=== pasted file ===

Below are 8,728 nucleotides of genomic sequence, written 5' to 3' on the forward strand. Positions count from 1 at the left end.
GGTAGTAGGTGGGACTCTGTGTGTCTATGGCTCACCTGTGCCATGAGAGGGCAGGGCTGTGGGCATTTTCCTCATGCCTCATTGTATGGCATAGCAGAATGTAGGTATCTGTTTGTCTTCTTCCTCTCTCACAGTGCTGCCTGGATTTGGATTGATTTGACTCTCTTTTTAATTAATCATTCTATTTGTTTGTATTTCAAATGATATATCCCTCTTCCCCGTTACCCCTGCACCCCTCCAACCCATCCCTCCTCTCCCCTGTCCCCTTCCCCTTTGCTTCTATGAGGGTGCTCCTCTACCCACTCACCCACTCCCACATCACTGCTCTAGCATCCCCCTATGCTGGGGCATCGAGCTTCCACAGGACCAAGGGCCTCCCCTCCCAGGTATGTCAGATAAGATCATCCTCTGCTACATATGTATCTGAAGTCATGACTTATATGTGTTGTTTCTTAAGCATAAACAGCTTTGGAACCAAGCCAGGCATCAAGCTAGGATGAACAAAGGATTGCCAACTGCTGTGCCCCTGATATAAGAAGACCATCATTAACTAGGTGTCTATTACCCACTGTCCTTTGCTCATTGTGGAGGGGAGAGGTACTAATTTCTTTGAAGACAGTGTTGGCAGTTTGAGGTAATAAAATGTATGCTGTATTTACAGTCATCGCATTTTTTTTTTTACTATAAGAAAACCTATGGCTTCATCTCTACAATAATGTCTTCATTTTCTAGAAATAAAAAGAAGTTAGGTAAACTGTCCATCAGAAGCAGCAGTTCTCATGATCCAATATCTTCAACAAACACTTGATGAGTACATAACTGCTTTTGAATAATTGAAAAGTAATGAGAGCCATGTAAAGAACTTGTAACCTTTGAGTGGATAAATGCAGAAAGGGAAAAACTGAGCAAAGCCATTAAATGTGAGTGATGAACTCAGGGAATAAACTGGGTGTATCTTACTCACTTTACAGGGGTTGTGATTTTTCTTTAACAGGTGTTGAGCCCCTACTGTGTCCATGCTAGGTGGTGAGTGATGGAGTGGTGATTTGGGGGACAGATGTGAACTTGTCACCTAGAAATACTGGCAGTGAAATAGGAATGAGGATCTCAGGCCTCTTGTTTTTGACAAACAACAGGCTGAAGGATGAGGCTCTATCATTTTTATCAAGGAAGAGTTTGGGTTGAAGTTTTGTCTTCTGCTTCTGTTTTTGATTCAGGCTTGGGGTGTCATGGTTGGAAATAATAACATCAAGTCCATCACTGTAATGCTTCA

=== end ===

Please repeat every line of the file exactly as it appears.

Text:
Below are 8,728 nucleotides of genomic sequence, written 5' to 3' on the forward strand. Positions count from 1 at the left end.
GGTAGTAGGTGGGACTCTGTGTGTCTATGGCTCACCTGTGCCATGAGAGGGCAGGGCTGTGGGCATTTTCCTCATGCCTCATTGTATGGCATAGCAGAATGTAGGTATCTGTTTGTCTTCTTCCTCTCTCACAGTGCTGCCTGGATTTGGATTGATTTGACTCTCTTTTTAATTAATCATTCTATTTGTTTGTATTTCAAATGATATATCCCTCTTCCCCGTTACCCCTGCACCCCTCCAACCCATCCCTCCTCTCCCCTGTCCCCTTCCCCTTTGCTTCTATGAGGGTGCTCCTCTACCCACTCACCCACTCCCACATCACTGCTCTAGCATCCCCCTATGCTGGGGCATCGAGCTTCCACAGGACCAAGGGCCTCCCCTCCCAGGTATGTCAGATAAGATCATCCTCTGCTACATATGTATCTGAAGTCATGACTTATATGTGTTGTTTCTTAAGCATAAACAGCTTTGGAACCAAGCCAGGCATCAAGCTAGGATGAACAAAGGATTGCCAACTGCTGTGCCCCTGATATAAGAAGACCATCATTAACTAGGTGTCTATTACCCACTGTCCTTTGCTCATTGTGGAGGGGAGAGGTACTAATTTCTTTGAAGACAGTGTTGGCAGTTTGAGGTAATAAAATGTATGCTGTATTTACAGTCATCGCATTTTTTTTTTTACTATAAGAAAACCTATGGCTTCATCTCTACAATAATGTCTTCATTTTCTAGAAATAAAAAGAAGTTAGGTAAACTGTCCATCAGAAGCAGCAGTTCTCATGATCCAATATCTTCAACAAACACTTGATGAGTACATAACTGCTTTTGAATAATTGAAAAGTAATGAGAGCCATGTAAAGAACTTGTAACCTTTGAGTGGATAAATGCAGAAAGGGAAAAACTGAGCAAAGCCATTAAATGTGAGTGATGAACTCAGGGAATAAACTGGGTGTATCTTACTCACTTTACAGGGGTTGTGATTTTTCTTTAACAGGTGTTGAGCCCCTACTGTGTCCATGCTAGGTGGTGAGTGATGGAGTGGTGATTTGGGGGACAGATGTGAACTTGTCACCTAGAAATACTGGCAGTGAAATAGGAATGAGGATCTCAGGCCTCTTGTTTTTGACAAACAACAGGCTGAAGGATGAGGCTCTATCATTTTTATCAAGGAAGAGTTTGGGTTGAAGTTTTGTCTTCTGCTTCTGTTTTTGATTCAGGCTTGGGGTGTCATGGTTGGAAATAATAACATCAAGTCCATCACTGTAATGCTTCA